Long-term test: one month with the iPad

One month with the iPad
After one month of living with an iPad, Graham Barlow reckons the iPad heralds a new era in home computing

When Steve Jobs introduced the iPhone, people instinctively understood it, despite having never seen one before – it was a phone, an iPod and an email/web browsing device all rolled into one, and it fit snugly in your pocket. Simple.

With the iPad (iPad review, iPad 3G review), the reaction was different – instead of almost universal acceptance, many people were totally confused. It looked like a large iPhone, but what exactly was this device for? Some people didn't care about the whys, they just wanted a large iPhone.

But the question that kept coming up was, "Why would I want to buy this?" Well, I felt the same way, so it's been interesting to look back at how my opinion evolved as I set about using the iPad for a whole month.

With the UK launch of the iPad unbearably delayed by greedy Americans buying too many of them, I had no choice but to add to the problem and get my hands on one. Our colleagues in the US arm of Future Publishing took pity on us and bought MacFormat magazine a Wi-Fi version then shipped it over (we still owe you a beer, MacLife guys!).

So, just a few days after the iPad went on sale in the US, one arrived in the office. As you can imagine, just about everybody in the building wanted to try it out, and soon the crowds swarming around the MacFormat's desks became so unmanageable we had to turn people away and stage an official 'show and tell' about the iPad in Future's biggest meeting room instead.

iPad unboxing

You'll find that holding an iPad for the first time is a curious experience. It's heavier than you expect and after a while your arm will start to ache and you'll want to sit down and cuddle up with it, rather than stand for an extended period.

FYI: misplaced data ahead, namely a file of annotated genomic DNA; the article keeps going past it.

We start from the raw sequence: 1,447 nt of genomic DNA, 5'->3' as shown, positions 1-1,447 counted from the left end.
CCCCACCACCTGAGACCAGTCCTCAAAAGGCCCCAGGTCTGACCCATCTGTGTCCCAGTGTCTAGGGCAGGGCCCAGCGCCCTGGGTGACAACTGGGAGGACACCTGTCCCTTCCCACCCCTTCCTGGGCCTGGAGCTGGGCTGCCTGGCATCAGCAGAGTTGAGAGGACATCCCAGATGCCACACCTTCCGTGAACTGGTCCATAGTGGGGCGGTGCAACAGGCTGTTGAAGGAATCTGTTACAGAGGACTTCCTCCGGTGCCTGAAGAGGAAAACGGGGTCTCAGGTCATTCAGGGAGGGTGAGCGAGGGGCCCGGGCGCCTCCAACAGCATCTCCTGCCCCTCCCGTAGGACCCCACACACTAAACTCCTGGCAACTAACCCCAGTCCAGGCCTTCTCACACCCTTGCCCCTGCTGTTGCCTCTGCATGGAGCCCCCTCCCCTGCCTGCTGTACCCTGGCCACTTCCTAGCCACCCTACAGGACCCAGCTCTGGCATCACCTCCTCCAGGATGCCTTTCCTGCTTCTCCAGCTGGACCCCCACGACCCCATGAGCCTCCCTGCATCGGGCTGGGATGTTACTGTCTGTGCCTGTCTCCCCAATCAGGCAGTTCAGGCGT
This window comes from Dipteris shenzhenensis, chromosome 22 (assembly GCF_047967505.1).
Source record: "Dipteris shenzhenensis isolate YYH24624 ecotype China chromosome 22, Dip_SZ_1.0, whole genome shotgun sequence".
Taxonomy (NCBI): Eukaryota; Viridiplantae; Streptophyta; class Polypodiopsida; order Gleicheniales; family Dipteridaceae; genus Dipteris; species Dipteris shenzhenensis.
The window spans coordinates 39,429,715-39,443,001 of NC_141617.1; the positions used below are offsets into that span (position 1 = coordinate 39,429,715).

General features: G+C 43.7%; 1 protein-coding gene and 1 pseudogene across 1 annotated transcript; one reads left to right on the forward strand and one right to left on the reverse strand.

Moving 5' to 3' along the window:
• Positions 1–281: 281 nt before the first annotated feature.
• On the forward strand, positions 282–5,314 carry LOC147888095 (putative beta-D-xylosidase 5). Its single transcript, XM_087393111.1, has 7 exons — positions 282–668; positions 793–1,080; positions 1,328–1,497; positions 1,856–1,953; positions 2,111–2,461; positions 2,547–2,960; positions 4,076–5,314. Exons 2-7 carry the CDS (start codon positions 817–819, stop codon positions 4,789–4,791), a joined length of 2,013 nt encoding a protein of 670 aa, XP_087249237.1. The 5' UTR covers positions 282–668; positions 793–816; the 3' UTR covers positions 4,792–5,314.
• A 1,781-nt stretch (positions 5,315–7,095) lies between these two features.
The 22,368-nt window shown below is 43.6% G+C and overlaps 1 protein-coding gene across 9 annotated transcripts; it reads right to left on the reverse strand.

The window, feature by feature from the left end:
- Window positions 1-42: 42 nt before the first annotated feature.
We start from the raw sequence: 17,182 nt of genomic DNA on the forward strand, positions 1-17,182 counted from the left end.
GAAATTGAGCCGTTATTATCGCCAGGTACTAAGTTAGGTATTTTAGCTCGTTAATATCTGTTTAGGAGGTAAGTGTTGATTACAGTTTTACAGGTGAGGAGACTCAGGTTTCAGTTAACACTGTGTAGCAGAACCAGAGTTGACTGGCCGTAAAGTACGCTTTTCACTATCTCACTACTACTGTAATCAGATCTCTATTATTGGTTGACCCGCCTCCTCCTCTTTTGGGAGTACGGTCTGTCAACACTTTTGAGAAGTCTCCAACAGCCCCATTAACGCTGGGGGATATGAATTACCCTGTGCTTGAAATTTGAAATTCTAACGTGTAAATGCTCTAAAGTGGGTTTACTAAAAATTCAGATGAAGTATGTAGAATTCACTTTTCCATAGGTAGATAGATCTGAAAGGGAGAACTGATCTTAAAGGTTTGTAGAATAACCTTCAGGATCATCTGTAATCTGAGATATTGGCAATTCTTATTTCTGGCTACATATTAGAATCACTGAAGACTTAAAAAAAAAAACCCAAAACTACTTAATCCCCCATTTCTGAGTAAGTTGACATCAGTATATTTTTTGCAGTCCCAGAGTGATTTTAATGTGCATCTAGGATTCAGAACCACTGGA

As with the iPod touch and iPhone, the first thing you have to do with an iPad is to sync with your computer, copying across all the apps and media from your iTunes library. After the joy of unboxing the iPad this felt like a frustrating barrier to using it, but once the initial sync was done I was good to go.

Since the iPad runs the same OS as the iPhone I instinctively knew how to use it, but there are a few subtle differences that caught me out. For example, I found myself reaching for a nonexistent mute button a few times before I got used to it not being there (to mute the iPad you press and hold the down volume button).

It's also missing some of the iPhone's staple apps, such as Calculator and Messages. In fact, the home screen looks strangely empty, with only nine icons filling less than half of it, plus the four on the OS X-style dock at the bottom.

Despite this, I was instantly impressed by the vibrancy of the colours on the screen and the speed and fluency of using it. Everything is just so smooth: the way the screen flips between portrait and landscape mode when you rotate the device; the way the apps zoom when opened; the scrolling of pages in Safari, the virtual keyboard. It all just works so well.

Probably because Apple has had time to fine-tune things with the iPhone, the iPad doesn't feel like a first generation product at all. It feels more like it's already matured.

You have access to all your purchased iPhone apps on the iPad, but get ready to be disappointed. To make the small iPhone apps fill the iPad's larger screen you tap a button to activate Pixel-Doubling mode – the problem is, this made most iPhone apps look so bad that I simply didn't want to use them and sought out proper iPad versions instead.

Even at this early stage in its life, there was no shortage of iPad-specific apps on the App Store. Many are free, but you do need to be careful you don't go overboard buying new iPad apps – Apple just make it so easy and tempting to install new ones.

My old iPhone games fared slightly better at being pixel-doubled, but still looked terribly fuzzy compared to games properly designed for the iPad.